Background: Topical glyceryl trinitrate treatment has demonstrated short-term efficacy in chronic noninsertional Achilles tendinopathy. No long-term followup is reported. We aimed to assess if the demonstrated efficacy of this treatment persisted 3 years after discontinuation of therapy.
Methods: A follow-up study of 52 patients (68 tendons) treated with 6 months of glyceryl trinitrate therapy or placebo was performed 3 years after cessation of therapy. Assessment included pain scores, return to previous activity, the Victorian Institute of Sport Achilles tendon scale (VISA-A), asymptomatic patient outcomes, clinical assessment of tendon tenderness, and functional hop test.
Results: Patients treated with topical glyceryl trinitrate had significantly less Achilles tendon tenderness (p = 0.03), and improved VISA-A scores (p = 0.04) than those in the placebo group; 88% (28 of 32 tendons) of patients were completely asymptomatic at 3 years (VISA-A score of 100) compared to 67% (24 of 36 tendons) of patients treated with rehabilitation alone (p = 0.03 with Chi square analysis). Other outcome measures showed nonsignificant trends towards improvement in the glyceryl trinitrate group (pain scores p = 0.07, functional hop test p = 0.07, and return to sport p = 0.16). The mean estimated effect size for all outcome measures was 0.21.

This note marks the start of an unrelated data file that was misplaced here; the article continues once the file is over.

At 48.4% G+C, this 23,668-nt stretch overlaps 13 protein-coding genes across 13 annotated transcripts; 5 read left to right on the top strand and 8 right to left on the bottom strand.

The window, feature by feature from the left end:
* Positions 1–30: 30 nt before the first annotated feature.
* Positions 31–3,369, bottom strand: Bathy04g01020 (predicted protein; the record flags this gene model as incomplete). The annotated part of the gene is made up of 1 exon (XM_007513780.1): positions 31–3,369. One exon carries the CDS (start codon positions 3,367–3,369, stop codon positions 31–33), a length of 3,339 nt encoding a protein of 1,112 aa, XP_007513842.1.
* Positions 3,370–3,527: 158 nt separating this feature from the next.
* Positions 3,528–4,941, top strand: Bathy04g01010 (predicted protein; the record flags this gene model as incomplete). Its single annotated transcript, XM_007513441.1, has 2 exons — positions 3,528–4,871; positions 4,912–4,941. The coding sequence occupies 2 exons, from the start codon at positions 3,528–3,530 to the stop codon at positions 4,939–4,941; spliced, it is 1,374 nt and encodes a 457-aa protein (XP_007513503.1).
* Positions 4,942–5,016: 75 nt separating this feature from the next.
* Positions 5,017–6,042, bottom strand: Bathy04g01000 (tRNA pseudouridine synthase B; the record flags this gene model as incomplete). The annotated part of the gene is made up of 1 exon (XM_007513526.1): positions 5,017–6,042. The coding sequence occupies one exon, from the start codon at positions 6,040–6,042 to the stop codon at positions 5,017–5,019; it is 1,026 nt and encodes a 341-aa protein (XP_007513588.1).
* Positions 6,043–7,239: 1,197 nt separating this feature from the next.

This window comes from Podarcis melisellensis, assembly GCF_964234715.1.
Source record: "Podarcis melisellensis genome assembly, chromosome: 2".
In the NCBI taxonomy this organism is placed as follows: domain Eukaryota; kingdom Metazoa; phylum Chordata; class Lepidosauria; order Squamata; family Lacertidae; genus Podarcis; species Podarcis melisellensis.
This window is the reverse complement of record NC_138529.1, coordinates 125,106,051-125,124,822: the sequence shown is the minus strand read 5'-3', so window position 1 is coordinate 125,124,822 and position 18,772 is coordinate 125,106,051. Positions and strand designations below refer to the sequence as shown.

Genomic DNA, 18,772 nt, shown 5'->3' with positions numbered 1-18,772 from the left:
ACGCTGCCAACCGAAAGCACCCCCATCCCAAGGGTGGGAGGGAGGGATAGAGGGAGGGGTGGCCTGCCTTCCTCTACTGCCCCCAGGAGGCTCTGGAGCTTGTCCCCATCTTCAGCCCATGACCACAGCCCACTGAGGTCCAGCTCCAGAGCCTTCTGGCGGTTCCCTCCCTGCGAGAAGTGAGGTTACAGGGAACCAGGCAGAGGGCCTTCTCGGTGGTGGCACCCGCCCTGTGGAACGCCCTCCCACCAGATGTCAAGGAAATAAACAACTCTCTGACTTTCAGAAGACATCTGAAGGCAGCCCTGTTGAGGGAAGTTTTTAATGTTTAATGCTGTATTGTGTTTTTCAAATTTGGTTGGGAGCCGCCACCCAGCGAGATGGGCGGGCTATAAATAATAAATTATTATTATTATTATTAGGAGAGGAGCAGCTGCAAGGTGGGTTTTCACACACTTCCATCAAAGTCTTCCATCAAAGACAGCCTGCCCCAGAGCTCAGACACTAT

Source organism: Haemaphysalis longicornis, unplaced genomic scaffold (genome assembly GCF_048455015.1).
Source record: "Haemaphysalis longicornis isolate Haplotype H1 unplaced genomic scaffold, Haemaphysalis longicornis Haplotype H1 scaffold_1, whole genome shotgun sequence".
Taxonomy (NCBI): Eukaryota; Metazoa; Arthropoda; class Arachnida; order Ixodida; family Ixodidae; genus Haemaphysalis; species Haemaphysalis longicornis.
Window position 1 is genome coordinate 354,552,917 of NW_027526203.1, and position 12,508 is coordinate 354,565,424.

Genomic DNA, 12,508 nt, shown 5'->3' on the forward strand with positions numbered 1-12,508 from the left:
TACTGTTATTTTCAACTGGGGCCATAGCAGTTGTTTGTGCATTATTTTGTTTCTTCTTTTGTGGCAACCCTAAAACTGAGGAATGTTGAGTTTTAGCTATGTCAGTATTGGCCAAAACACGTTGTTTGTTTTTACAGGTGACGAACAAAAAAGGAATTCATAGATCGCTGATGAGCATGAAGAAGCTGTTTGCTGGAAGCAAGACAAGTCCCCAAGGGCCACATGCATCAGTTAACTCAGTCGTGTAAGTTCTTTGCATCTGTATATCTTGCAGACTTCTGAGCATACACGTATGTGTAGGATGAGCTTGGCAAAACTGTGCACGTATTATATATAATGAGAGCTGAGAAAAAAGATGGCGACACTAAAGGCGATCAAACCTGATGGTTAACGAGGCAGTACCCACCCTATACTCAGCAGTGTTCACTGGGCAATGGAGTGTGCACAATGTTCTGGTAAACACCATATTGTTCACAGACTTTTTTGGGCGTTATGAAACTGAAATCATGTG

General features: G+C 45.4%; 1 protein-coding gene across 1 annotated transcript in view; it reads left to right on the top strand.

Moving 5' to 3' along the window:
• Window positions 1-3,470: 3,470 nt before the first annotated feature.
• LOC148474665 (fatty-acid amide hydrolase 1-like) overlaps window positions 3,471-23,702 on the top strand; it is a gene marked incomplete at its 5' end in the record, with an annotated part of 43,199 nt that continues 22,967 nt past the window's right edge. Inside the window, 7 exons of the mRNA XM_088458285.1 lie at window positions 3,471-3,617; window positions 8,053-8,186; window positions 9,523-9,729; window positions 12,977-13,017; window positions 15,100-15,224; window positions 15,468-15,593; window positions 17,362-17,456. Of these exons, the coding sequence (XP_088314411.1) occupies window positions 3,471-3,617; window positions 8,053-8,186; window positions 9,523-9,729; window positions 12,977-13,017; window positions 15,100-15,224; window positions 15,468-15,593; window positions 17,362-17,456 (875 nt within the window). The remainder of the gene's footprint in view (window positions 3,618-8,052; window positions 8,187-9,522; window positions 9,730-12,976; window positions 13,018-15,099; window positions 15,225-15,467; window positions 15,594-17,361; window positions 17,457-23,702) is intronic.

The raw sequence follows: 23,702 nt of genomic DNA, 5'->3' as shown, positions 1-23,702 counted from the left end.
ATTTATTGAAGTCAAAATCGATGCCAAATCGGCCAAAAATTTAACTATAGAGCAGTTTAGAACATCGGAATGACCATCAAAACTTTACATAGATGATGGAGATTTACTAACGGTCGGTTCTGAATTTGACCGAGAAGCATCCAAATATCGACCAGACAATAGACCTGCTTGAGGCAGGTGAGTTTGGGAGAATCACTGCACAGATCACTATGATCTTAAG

Conclusions: Topical glyceryl trinitrate treatment has demonstrated efficacy in treating chronic noninsertional Achilles tendinopathy, and the treatment benefits continue at 3 years. Significant differences in asymptomatic patient outcomes for the glyceryl trinitrate group continue at 3 years, and this is confirmed by the effect size estimate. This suggests that the mechanism of action of topical glyceryl trinitrate on chronic tendinopathies is more than an analgesic effect.